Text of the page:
Name-mangling when linking C++ code with Visual Fortran code

Name-mangling when linking C++ code with Visual Fortran code

I would like to call a Fortran subroutine from a C++ code function.  

I have two projects in one solution.  The project with C++ code calls a Fortan subroutine.  The Fortran project is set up to compile as a static library.

(1) Project with C++ code (test-Q.cpp)

(2) Project with Fortran code (getqpf.F)

At the top of my C++ code file, I've placed:

extern"C" {
         void getqpf (double *tri);


However, when trying to call the Fortran subroutine from code in the C++ file, I get the following linker error:

1>test-Q.obj : error LNK2019: unresolved external symbol _getqpf referenced in function "void __cdecl call_function(class std::vector<double,class std::allocator<double> >)" (?call_function@@YAXV?$vector@NV?$allocator@N@std@@@std@@@Z)
1>E:\DEVELOPMENT-FINAL\EXPERIMENTS\test-Q-analysis-1\fortran_code\Debug\C-drivers.exe : fatal error LNK1120: 1 unresolved externals

What is the proper way for C++ code to call Fortran code?  Is there a name-mangling convention used when calling Fortran code from C++ code?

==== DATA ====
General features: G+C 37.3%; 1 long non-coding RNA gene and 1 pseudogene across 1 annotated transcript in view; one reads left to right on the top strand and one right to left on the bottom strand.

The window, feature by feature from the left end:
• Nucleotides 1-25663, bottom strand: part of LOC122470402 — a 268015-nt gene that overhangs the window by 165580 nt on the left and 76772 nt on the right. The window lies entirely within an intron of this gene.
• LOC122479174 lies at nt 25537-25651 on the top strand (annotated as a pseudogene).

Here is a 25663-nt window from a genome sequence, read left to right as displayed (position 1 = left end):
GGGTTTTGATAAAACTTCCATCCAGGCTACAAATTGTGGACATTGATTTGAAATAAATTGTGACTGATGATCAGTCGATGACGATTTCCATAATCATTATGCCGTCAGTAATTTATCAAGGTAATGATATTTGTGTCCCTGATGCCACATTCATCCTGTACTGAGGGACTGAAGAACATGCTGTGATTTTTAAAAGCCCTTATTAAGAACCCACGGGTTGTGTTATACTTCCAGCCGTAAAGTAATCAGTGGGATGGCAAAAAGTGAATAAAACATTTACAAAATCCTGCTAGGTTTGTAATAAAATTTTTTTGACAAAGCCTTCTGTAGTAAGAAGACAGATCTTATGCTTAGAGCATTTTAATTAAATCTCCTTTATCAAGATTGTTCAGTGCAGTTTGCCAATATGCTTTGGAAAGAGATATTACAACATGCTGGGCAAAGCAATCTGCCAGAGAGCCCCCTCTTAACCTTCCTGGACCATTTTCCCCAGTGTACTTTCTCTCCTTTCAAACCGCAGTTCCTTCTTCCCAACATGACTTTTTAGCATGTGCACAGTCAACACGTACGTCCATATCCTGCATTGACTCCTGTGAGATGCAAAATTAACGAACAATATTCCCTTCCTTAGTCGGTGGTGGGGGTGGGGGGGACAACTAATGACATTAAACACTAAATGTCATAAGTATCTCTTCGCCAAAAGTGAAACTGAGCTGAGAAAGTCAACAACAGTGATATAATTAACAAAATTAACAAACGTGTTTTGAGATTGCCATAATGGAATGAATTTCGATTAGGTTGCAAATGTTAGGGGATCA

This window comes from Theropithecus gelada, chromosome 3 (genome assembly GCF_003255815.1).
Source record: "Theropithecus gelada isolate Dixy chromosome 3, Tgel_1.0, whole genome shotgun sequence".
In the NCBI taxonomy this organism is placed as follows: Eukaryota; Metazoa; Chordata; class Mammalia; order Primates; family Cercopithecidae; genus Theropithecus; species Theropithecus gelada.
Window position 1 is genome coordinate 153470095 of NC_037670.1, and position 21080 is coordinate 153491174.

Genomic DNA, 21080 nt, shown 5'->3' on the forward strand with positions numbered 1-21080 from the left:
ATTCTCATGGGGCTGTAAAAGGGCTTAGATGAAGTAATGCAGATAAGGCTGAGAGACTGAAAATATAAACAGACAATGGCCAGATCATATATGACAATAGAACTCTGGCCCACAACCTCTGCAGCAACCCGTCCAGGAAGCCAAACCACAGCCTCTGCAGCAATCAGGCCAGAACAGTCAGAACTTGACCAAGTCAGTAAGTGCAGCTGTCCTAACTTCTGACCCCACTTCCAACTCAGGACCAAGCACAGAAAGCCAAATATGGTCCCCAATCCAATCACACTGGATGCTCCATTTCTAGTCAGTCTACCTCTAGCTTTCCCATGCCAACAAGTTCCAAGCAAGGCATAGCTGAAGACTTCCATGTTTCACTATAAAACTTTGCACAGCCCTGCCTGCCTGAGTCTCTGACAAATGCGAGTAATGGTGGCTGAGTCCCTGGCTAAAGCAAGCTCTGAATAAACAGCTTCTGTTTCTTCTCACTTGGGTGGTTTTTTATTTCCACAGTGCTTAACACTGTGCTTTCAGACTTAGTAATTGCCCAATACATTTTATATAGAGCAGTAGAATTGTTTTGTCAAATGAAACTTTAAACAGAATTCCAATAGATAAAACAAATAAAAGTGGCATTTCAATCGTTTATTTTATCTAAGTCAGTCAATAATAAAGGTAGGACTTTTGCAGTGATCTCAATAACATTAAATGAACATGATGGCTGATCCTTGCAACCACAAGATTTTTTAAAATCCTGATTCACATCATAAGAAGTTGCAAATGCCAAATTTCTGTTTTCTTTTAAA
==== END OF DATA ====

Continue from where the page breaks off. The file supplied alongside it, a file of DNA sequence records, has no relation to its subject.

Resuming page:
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The standard way to over-ride Fortran name mangling is under the standard module
which you can read about in either the ifort documentation or on general Fortran web sites.
Your Fortran procedure declaration would include the bind attribute e.g.
subroutine getqpf(tri) bind(c,name='getqpf')
real(C_DOUBLE) tri ! identical to double precision on Intel processors

Without that, the default for Visual Studio compatible Fortran compilers is to upper-case the symbol.

Thanks Tim; this is very much appreciated!

So when both Intel C++ and Intel Fortran are being used as compilers, the extern function should be the following (in uppercase)?

extern"C" {
void GETQPF (double *tri);

In the Fortran code, the symbol should also be GETQPF as well?

I've tried to make both of the symbols uppercase, but I still receive a rather cryptic link error:

1>test-Q.obj : error LNK2019: unresolved external symbol _GETQPF referenced in function "void __cdecl call_function(class std::vector >)" (?call_function@@YAXV?$vector@NV?$allocator@N@std@@@std@@@Z)
1>E:\DEVELOPMENT-FINAL\EXPERIMENTS\test-Q-analysis-1\fortran_code\Debug\C-drivers.exe : fatal error LNK1120: 1 unresolved externals

I would have expected it to work this way. You could run dumpbin /symbols on your ifort built .obj to see what symbol was actually chosen. If it matches, it seems you have some problem with specifying the project dependencies, as you are seeing the C .obj but not the Fortran one.